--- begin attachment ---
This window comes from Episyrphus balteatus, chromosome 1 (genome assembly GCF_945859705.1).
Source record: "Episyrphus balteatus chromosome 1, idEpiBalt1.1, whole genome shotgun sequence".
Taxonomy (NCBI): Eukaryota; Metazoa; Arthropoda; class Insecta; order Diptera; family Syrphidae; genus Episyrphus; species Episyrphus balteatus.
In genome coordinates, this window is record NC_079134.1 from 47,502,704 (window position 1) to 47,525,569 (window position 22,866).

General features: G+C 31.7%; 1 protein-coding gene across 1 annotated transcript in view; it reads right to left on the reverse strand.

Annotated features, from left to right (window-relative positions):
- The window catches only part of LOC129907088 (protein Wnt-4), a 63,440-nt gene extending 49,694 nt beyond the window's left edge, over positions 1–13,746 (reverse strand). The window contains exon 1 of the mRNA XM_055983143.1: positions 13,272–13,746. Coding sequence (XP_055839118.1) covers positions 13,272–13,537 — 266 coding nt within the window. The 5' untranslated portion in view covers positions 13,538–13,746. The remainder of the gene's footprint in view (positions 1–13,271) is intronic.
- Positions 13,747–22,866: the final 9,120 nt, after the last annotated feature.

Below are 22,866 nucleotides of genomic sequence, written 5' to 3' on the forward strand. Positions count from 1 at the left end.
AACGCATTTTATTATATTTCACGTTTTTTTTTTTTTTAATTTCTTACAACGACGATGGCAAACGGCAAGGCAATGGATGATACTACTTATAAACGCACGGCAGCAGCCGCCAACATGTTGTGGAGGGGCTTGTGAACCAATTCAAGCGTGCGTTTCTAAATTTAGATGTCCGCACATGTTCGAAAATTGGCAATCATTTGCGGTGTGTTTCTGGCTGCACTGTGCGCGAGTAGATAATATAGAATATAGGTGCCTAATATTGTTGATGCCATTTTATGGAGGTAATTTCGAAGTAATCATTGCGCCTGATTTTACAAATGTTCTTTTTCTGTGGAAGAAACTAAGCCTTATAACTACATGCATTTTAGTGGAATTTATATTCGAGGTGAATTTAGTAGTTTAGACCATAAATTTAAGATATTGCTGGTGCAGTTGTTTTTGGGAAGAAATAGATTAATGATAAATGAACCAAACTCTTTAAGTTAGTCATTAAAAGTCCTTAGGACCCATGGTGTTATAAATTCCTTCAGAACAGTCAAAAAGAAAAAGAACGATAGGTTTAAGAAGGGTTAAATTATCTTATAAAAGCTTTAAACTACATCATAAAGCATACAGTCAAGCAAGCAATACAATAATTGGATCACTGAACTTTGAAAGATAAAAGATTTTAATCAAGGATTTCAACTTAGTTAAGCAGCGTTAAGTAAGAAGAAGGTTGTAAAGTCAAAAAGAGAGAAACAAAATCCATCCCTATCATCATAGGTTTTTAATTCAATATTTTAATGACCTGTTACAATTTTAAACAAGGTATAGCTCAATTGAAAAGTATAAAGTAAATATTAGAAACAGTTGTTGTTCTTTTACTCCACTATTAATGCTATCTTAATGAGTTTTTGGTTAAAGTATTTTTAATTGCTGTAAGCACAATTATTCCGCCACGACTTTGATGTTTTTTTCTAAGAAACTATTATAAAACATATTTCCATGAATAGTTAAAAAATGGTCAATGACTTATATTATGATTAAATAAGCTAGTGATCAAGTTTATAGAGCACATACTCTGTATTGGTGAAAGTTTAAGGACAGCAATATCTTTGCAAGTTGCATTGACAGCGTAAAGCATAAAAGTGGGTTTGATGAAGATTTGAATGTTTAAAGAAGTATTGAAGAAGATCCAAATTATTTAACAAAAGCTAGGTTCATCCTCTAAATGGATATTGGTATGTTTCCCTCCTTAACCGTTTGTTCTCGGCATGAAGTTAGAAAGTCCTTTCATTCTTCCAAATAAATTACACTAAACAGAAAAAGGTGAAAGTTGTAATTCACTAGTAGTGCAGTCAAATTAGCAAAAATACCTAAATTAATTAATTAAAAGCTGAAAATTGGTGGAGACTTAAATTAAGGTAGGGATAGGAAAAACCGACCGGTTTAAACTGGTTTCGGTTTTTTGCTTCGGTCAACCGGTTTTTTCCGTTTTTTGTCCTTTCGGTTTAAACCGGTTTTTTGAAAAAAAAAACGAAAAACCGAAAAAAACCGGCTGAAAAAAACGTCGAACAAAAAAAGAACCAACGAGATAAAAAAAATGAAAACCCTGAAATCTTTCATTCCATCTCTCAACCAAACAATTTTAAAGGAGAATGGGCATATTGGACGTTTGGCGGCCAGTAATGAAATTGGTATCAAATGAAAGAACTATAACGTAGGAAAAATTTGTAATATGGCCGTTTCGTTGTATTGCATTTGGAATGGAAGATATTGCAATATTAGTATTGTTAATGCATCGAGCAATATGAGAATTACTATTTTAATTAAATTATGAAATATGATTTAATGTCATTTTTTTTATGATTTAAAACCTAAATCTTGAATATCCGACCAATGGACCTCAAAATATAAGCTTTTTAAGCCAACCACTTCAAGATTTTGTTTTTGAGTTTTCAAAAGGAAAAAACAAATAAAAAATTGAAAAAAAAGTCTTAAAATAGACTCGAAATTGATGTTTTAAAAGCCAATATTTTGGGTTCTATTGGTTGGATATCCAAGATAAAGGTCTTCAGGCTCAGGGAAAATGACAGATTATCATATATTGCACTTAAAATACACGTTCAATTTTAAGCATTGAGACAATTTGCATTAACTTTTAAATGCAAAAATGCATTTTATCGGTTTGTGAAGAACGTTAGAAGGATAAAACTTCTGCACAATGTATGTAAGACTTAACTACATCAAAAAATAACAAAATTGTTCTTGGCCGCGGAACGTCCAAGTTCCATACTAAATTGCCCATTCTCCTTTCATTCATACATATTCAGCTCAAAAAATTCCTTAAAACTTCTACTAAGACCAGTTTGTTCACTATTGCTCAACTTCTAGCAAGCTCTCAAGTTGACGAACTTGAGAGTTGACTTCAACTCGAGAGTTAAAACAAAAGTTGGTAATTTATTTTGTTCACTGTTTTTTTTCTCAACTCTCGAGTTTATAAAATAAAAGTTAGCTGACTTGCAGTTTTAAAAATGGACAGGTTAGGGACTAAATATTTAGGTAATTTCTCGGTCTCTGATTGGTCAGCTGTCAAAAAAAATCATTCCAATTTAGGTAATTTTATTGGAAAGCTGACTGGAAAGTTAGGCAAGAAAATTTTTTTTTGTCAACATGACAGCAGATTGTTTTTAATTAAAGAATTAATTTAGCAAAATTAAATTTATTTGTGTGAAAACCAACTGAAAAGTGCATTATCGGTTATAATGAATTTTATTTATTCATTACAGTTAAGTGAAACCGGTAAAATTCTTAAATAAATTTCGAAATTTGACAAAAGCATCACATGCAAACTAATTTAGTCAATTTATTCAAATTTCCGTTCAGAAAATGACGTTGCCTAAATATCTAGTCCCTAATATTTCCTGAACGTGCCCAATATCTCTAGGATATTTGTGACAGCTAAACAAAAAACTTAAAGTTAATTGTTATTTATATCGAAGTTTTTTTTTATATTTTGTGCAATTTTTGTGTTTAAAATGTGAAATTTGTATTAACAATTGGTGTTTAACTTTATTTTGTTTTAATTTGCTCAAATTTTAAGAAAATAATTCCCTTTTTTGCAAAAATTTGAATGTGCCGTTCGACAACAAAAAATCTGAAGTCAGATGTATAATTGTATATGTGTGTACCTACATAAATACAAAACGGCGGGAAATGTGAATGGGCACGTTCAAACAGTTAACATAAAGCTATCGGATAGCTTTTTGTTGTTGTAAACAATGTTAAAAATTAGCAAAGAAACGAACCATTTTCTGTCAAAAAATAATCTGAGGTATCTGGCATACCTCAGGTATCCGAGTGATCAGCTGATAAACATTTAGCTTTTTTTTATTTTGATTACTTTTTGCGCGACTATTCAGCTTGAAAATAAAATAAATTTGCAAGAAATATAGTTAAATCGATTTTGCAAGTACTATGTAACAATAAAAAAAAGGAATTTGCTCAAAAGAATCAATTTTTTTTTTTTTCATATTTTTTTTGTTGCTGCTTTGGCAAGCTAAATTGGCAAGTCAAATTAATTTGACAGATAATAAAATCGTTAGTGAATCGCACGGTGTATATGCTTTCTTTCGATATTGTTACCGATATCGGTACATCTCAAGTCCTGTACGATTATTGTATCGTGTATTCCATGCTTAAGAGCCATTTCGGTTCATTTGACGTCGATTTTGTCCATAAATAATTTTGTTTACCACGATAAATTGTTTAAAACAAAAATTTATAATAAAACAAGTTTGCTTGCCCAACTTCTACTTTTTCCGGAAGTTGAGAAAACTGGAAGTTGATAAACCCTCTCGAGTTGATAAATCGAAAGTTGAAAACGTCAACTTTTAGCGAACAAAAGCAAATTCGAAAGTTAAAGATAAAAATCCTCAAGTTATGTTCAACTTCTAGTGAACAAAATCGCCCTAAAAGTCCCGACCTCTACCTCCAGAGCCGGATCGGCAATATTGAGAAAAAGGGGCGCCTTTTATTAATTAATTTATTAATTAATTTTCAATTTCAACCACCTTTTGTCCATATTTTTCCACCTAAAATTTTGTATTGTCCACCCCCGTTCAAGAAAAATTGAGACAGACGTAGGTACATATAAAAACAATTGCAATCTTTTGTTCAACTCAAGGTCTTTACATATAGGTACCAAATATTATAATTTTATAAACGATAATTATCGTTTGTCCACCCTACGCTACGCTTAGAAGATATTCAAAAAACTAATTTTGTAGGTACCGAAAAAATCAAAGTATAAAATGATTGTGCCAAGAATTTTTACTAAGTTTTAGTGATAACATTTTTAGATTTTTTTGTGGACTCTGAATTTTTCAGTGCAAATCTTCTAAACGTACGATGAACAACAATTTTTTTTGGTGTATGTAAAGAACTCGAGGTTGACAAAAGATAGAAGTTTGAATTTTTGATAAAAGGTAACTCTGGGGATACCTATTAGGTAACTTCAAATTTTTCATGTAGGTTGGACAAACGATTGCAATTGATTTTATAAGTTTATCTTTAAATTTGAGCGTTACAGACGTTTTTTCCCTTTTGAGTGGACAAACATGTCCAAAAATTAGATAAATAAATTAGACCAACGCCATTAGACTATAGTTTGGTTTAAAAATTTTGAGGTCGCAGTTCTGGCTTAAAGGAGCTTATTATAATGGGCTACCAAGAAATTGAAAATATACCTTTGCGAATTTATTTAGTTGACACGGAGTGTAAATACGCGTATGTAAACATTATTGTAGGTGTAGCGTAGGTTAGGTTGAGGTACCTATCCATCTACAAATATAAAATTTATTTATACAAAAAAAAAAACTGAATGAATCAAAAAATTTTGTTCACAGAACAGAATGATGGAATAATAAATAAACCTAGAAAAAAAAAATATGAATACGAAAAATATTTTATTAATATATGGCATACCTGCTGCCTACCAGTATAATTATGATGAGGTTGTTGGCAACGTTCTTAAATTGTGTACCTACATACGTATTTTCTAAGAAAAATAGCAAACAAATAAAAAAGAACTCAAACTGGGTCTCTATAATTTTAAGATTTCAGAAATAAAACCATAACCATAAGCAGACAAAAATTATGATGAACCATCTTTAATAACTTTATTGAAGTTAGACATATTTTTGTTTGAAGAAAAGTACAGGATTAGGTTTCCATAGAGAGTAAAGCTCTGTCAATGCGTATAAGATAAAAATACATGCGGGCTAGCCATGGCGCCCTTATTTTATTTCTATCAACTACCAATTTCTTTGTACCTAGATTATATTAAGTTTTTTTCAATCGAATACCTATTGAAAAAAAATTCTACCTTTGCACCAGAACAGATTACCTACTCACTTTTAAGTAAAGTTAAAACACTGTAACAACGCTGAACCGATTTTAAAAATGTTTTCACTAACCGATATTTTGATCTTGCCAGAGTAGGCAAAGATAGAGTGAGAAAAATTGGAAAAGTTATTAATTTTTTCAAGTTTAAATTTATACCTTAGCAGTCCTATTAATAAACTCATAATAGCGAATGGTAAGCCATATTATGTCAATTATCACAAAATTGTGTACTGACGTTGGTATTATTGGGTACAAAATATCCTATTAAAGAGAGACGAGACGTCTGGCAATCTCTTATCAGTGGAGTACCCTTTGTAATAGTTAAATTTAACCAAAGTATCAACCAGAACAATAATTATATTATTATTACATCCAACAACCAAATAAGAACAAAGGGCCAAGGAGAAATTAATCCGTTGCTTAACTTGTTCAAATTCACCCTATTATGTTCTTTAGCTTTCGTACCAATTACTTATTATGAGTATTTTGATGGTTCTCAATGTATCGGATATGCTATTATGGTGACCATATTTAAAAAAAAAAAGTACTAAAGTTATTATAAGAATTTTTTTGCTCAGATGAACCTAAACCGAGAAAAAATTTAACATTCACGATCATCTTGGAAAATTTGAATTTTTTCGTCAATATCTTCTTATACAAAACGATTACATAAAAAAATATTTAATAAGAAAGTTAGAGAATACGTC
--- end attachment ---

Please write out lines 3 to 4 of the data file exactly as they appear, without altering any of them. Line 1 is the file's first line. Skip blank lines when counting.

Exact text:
Taxonomy (NCBI): Eukaryota; Metazoa; Arthropoda; class Insecta; order Diptera; family Syrphidae; genus Episyrphus; species Episyrphus balteatus.
In genome coordinates, this window is record NC_079134.1 from 47,502,704 (window position 1) to 47,525,569 (window position 22,866).